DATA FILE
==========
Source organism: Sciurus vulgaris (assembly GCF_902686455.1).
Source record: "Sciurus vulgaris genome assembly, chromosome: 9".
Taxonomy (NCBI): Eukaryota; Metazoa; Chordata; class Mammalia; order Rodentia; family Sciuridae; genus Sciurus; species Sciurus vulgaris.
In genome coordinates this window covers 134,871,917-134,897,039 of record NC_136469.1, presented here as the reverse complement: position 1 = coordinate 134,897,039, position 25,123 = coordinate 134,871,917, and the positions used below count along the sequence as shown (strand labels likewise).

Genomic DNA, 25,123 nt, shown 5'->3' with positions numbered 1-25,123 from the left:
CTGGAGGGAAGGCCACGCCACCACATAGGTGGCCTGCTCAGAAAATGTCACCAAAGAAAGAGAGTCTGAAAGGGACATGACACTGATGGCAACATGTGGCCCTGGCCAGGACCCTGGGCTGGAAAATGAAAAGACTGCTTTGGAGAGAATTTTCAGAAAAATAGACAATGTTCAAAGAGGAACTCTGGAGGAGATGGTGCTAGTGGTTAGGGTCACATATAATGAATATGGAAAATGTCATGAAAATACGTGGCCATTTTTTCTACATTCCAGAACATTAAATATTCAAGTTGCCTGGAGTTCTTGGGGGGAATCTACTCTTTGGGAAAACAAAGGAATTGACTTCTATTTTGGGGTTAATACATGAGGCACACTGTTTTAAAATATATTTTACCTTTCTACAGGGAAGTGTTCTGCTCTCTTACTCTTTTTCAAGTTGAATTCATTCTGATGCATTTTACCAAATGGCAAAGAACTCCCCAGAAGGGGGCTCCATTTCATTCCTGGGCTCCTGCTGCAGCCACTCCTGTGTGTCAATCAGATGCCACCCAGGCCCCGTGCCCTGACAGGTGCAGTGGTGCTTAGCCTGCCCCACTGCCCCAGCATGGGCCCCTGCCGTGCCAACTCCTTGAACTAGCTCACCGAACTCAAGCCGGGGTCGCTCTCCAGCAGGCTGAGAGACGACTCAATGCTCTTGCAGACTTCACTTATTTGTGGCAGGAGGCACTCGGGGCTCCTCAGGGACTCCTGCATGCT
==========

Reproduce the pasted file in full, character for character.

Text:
Source organism: Sciurus vulgaris (assembly GCF_902686455.1).
Source record: "Sciurus vulgaris genome assembly, chromosome: 9".
Taxonomy (NCBI): Eukaryota; Metazoa; Chordata; class Mammalia; order Rodentia; family Sciuridae; genus Sciurus; species Sciurus vulgaris.
In genome coordinates this window covers 134,871,917-134,897,039 of record NC_136469.1, presented here as the reverse complement: position 1 = coordinate 134,897,039, position 25,123 = coordinate 134,871,917, and the positions used below count along the sequence as shown (strand labels likewise).

Genomic DNA, 25,123 nt, shown 5'->3' with positions numbered 1-25,123 from the left:
CTGGAGGGAAGGCCACGCCACCACATAGGTGGCCTGCTCAGAAAATGTCACCAAAGAAAGAGAGTCTGAAAGGGACATGACACTGATGGCAACATGTGGCCCTGGCCAGGACCCTGGGCTGGAAAATGAAAAGACTGCTTTGGAGAGAATTTTCAGAAAAATAGACAATGTTCAAAGAGGAACTCTGGAGGAGATGGTGCTAGTGGTTAGGGTCACATATAATGAATATGGAAAATGTCATGAAAATACGTGGCCATTTTTTCTACATTCCAGAACATTAAATATTCAAGTTGCCTGGAGTTCTTGGGGGGAATCTACTCTTTGGGAAAACAAAGGAATTGACTTCTATTTTGGGGTTAATACATGAGGCACACTGTTTTAAAATATATTTTACCTTTCTACAGGGAAGTGTTCTGCTCTCTTACTCTTTTTCAAGTTGAATTCATTCTGATGCATTTTACCAAATGGCAAAGAACTCCCCAGAAGGGGGCTCCATTTCATTCCTGGGCTCCTGCTGCAGCCACTCCTGTGTGTCAATCAGATGCCACCCAGGCCCCGTGCCCTGACAGGTGCAGTGGTGCTTAGCCTGCCCCACTGCCCCAGCATGGGCCCCTGCCGTGCCAACTCCTTGAACTAGCTCACCGAACTCAAGCCGGGGTCGCTCTCCAGCAGGCTGAGAGACGACTCAATGCTCTTGCAGACTTCACTTATTTGTGGCAGGAGGCACTCGGGGCTCCTCAGGGACTCCTGCATGCT